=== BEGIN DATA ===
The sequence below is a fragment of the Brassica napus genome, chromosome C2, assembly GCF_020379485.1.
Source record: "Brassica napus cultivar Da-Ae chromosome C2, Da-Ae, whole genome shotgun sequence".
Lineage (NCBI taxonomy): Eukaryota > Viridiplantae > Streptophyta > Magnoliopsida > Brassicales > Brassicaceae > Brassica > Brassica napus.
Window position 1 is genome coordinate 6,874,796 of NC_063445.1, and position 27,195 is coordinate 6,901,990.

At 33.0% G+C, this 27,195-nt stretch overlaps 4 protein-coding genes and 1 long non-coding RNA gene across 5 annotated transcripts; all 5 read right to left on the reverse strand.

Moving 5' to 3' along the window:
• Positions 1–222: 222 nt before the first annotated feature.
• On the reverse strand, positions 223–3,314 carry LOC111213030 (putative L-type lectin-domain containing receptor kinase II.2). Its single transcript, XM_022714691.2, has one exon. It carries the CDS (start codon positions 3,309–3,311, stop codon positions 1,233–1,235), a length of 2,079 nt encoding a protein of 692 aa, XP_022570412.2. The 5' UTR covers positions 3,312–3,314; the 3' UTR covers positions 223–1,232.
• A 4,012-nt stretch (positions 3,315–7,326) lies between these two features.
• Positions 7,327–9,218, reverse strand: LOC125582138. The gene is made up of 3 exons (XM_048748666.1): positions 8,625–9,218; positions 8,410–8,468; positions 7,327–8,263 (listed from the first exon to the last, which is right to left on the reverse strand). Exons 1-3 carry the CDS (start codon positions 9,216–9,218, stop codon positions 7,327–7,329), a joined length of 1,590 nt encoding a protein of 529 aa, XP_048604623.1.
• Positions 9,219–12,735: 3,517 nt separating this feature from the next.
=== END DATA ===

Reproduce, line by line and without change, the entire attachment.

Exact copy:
The sequence below is a fragment of the Brassica napus genome, chromosome C2, assembly GCF_020379485.1.
Source record: "Brassica napus cultivar Da-Ae chromosome C2, Da-Ae, whole genome shotgun sequence".
Lineage (NCBI taxonomy): Eukaryota > Viridiplantae > Streptophyta > Magnoliopsida > Brassicales > Brassicaceae > Brassica > Brassica napus.
Window position 1 is genome coordinate 6,874,796 of NC_063445.1, and position 27,195 is coordinate 6,901,990.

At 33.0% G+C, this 27,195-nt stretch overlaps 4 protein-coding genes and 1 long non-coding RNA gene across 5 annotated transcripts; all 5 read right to left on the reverse strand.

Moving 5' to 3' along the window:
• Positions 1–222: 222 nt before the first annotated feature.
• On the reverse strand, positions 223–3,314 carry LOC111213030 (putative L-type lectin-domain containing receptor kinase II.2). Its single transcript, XM_022714691.2, has one exon. It carries the CDS (start codon positions 3,309–3,311, stop codon positions 1,233–1,235), a length of 2,079 nt encoding a protein of 692 aa, XP_022570412.2. The 5' UTR covers positions 3,312–3,314; the 3' UTR covers positions 223–1,232.
• A 4,012-nt stretch (positions 3,315–7,326) lies between these two features.
• Positions 7,327–9,218, reverse strand: LOC125582138. The gene is made up of 3 exons (XM_048748666.1): positions 8,625–9,218; positions 8,410–8,468; positions 7,327–8,263 (listed from the first exon to the last, which is right to left on the reverse strand). Exons 1-3 carry the CDS (start codon positions 9,216–9,218, stop codon positions 7,327–7,329), a joined length of 1,590 nt encoding a protein of 529 aa, XP_048604623.1.
• Positions 9,219–12,735: 3,517 nt separating this feature from the next.